Spam Resource Spotlight: Skyler Holobach

Skyler, thank you for taking the time to talk to me today! You've come a long way from when I first knew you as a member of the policy compliance team for the Pardot email platform. Was that your start in email? How did you land in this world?

Thank you for interviewing me! I got my start in compliance while I was working at the University of Georgia, somewhat by accident. I worked in student tech support, so it was mostly dealing with network issues on the campus wifi. 

I wound up volunteering for a project that boiled down to, "go take this device (that looked like a large, BRIGHT YELLOW golf club, it could not have been goofier), walk around all the dorms, and figure out what dorm rooms have private wifi networks set up, so we can tell them to cut it out and use the main campus wifi". I had SO MUCH FUN with that project. I liked the idea of finding people who were doing the wrong thing (to be fair, usually accidentally!), educating them on why they needed to cut it out, and making the wifi experience better for everyone else. 

As fun as it is, waving a wifi-detecting golf club around dorms doesn't quite make a living, so I eventually wound up joining Pardot's support team. During a team meeting, our manager asked if someone wanted to do email deliverability, because we needed more than one person on that team. I had no clue what email deliverability was, but I volunteered anyway because it sounded interesting. I wound up doing dual roles in deliverability and compliance until we needed to scale, then I focused entirely on building out our compliance team. And now, (mumble) years later, here I am! 

We've both moved back and forth between deliverability/compliance and product management. What do you think your background in compliance and deliverability does to help inform what you do as a product manager?

I've never been asked this, but wow do I love this question. There's so much I could wax poetic about, but I think the absolute biggest contributor to my success as a product manager has been the concept of not being my job. It's served as the foundation upon which I've built effectively everything else, and I'm so excited to nerd out about it here. Fair warning, I majored in psychology with a particular emphasis on social psychology, and it's one of my favorite ADHD hyperfocus topics. :) 

So! The manner in which we identify ourselves is one of the most fascinating and complex topics in psychology. In modern society, we've wrapped a LOT of our identities up in what we do for work. If I ask you, "What do you do", you're more likely to jump to telling me what you do for work versus what your hobbies are. That's totally understandable: you spend SO MUCH time at work, thinking about work, maybe explicitly not thinking about work but in doing that you're paradoxically thinking about it, it's hard to not have it merge with who you define yourself to be.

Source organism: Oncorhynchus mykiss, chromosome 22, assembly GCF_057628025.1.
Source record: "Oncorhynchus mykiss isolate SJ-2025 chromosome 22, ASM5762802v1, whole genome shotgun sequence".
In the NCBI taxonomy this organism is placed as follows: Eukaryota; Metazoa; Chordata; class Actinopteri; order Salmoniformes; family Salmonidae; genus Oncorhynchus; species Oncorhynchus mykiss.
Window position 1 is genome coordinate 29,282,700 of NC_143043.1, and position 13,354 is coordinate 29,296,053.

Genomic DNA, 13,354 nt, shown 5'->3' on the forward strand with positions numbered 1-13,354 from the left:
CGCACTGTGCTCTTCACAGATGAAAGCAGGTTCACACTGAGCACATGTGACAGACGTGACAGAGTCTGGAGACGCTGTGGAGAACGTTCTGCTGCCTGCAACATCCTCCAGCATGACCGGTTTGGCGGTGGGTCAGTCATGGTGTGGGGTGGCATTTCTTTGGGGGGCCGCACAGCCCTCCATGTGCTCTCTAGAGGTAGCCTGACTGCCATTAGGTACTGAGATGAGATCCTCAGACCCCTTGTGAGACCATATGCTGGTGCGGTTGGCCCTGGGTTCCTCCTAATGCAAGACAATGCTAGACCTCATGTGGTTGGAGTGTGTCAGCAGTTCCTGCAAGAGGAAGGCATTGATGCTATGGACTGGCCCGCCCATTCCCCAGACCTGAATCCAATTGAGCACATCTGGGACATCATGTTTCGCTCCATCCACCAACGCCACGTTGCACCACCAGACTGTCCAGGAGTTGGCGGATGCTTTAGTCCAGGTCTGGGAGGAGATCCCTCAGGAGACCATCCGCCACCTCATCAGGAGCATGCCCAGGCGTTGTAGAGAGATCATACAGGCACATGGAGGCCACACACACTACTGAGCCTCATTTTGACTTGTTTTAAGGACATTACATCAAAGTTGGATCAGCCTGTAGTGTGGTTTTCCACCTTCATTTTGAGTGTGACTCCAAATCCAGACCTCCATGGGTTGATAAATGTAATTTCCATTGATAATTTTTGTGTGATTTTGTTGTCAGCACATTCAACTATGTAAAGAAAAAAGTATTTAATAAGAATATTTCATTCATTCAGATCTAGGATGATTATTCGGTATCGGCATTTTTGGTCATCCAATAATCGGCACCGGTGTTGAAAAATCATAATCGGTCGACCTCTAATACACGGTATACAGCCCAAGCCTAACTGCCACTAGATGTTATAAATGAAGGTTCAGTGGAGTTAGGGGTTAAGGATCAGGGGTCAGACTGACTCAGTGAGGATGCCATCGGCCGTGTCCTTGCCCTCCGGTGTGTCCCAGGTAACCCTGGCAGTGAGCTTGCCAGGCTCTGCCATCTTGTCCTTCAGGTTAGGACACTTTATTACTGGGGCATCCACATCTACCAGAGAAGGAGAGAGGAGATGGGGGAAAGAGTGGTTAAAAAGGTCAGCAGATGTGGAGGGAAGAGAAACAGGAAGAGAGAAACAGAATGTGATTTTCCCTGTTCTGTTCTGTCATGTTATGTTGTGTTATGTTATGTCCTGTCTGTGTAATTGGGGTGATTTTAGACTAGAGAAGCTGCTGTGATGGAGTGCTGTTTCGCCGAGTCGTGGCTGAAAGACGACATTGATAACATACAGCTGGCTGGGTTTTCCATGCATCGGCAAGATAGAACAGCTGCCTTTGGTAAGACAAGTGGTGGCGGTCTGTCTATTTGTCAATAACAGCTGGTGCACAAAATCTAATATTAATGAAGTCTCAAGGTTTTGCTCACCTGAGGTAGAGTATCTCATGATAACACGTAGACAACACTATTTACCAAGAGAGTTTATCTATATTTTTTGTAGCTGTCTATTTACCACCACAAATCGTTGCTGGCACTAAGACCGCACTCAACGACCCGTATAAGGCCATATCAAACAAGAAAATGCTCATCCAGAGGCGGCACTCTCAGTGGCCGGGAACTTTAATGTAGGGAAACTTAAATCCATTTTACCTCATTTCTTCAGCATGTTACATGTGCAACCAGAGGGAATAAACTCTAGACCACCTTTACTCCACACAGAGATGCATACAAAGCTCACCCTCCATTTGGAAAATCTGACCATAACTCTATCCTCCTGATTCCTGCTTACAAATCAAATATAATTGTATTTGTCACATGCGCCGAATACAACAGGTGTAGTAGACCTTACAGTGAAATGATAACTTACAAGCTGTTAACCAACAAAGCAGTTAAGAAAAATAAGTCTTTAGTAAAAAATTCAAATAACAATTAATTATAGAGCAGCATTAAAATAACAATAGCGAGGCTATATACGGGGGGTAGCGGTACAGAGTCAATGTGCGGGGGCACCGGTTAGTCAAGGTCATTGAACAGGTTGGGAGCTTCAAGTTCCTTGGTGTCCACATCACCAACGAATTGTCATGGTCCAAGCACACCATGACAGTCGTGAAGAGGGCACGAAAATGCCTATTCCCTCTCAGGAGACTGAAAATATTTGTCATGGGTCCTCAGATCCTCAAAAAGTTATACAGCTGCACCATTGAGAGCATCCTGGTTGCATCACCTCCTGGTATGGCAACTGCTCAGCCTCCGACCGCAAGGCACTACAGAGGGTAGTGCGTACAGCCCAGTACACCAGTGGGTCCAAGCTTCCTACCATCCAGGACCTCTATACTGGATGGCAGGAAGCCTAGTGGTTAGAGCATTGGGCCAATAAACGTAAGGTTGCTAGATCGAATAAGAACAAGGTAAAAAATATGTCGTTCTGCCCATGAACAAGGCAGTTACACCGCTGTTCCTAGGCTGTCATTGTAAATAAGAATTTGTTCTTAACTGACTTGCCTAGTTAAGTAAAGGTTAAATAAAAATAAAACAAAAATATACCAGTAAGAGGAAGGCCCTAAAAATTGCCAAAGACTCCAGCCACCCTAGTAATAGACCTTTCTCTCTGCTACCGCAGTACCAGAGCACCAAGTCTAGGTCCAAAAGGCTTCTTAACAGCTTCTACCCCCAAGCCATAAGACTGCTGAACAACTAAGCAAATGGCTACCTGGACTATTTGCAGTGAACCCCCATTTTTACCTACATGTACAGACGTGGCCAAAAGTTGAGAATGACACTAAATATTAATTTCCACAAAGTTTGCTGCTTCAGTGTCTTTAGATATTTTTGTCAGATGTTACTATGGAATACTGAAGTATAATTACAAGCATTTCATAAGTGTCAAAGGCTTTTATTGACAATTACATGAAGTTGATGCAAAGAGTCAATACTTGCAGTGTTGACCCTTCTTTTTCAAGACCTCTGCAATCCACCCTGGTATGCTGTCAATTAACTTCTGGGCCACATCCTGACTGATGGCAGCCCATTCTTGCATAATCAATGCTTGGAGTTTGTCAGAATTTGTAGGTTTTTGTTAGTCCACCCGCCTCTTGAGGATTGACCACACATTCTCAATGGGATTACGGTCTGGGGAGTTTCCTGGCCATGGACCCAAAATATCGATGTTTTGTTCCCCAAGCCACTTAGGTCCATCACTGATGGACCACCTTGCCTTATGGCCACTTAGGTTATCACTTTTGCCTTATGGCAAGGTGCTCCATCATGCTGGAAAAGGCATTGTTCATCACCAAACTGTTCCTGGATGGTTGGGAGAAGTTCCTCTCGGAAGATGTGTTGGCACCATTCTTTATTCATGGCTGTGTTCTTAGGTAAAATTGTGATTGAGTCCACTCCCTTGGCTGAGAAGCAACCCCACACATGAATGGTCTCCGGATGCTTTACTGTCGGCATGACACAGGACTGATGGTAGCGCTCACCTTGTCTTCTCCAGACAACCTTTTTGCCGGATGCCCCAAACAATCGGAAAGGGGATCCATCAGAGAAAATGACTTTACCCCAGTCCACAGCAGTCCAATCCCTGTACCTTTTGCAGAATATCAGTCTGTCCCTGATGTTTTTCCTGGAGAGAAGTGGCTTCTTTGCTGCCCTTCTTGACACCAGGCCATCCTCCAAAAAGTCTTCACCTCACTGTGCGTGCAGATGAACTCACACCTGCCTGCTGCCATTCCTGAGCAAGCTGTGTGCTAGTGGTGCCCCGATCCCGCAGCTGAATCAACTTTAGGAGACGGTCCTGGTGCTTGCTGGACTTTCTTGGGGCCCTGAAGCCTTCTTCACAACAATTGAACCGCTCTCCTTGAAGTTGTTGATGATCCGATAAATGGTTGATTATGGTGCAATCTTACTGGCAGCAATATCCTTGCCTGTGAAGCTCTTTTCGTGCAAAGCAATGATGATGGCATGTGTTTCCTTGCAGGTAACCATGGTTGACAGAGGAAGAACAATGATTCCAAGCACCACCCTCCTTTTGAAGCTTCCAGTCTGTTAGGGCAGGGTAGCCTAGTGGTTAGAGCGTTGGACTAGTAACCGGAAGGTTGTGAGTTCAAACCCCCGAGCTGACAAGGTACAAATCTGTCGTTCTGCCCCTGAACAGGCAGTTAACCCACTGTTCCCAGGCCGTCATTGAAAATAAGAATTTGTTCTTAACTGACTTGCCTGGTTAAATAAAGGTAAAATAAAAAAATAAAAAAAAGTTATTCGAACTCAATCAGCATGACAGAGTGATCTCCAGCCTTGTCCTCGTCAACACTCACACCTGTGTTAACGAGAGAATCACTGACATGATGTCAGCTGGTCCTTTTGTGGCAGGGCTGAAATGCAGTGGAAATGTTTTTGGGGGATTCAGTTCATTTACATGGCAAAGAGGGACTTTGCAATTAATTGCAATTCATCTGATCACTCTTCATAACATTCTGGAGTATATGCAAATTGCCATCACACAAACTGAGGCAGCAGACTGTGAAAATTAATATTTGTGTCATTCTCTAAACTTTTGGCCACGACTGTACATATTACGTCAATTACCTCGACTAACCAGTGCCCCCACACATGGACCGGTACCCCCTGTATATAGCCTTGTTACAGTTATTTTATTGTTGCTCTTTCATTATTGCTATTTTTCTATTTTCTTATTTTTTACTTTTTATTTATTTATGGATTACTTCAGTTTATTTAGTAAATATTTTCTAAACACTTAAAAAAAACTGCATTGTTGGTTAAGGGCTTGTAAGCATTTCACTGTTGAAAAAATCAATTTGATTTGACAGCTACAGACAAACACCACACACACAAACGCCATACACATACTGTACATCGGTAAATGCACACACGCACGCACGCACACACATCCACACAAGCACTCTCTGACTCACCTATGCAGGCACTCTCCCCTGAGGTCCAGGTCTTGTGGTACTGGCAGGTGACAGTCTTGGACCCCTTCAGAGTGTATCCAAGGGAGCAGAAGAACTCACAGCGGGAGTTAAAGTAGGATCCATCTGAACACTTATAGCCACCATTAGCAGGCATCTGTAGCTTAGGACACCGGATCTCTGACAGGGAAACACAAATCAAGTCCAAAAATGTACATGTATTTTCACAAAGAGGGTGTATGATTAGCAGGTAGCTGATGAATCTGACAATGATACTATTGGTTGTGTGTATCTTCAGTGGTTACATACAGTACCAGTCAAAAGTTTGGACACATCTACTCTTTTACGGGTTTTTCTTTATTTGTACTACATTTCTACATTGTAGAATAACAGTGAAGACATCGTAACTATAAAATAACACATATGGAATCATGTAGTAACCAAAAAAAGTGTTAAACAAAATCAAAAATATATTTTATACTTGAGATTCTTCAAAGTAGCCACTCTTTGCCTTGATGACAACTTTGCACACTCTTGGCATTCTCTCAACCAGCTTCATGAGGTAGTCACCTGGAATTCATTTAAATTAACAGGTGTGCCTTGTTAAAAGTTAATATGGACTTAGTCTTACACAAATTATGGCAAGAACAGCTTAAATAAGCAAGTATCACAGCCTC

Now, let me wrap that concept into where I'm going: compliance is not for the faint of heart. It involves telling a lot of angry people no, then telling them no again, then telling some other person no, then justifying why you're saying no, then getting shouted at after you said no, then then, then, ad nauseam. It can be exhausting, isolating work. If you cannot figure out how to untangle the role from the self, it's a recipe for significant mental health problems (you'll never guess how I know that). For the longest time, I didn't untangle the role from my personal identity.  At one point, I was talking to a career coach about how "everyone hated me", because I am the one who tells people no. She immediately stopped me and said, "They hate the ROLE, not YOU". I wound up writing that down and sticking it behind my laptop as a reminder that my job is not who I am. I am not Skyler, <job title>. I am Skyler, <long list of other things that make me, me>. 

Game. Changer.

That concept, that my job is not who I am, and learning that through the fires of compliance, set me up for a great deal of success in product management. I do not fear "looking stupid" through making a mistake or asking 500 questions of my engineering team, because my job is not who I am. Someone being mad because their request got deprioritized has nothing to do with me as a human. They do not hate Skyler for saying no, they hate that the thing they wanted isn't being done right now. I don't come into a room NEEDING to be the one who is right or the winner in a negotiation, because the focus isn't on protecting my personal identity, the focus is on actually solving an issue.

I think that mindset has been the biggest contributor to our success as an organization, as it's built a massively trusting relationship between me and my engineering team. I don't feel a need to protect my ego on any decisions I make, because my job and my ego have nothing to do with one another. If there's a better call we can make as a team, we make it. 

Oh, and I learned some really intensive negotiation tactics and communication skills, which always helps. :) 

I love this! It's a great way to get away from the angst of "will they hate me for asking questions" so you can be open and honest about the hunt for knowledge that you need to get the job done!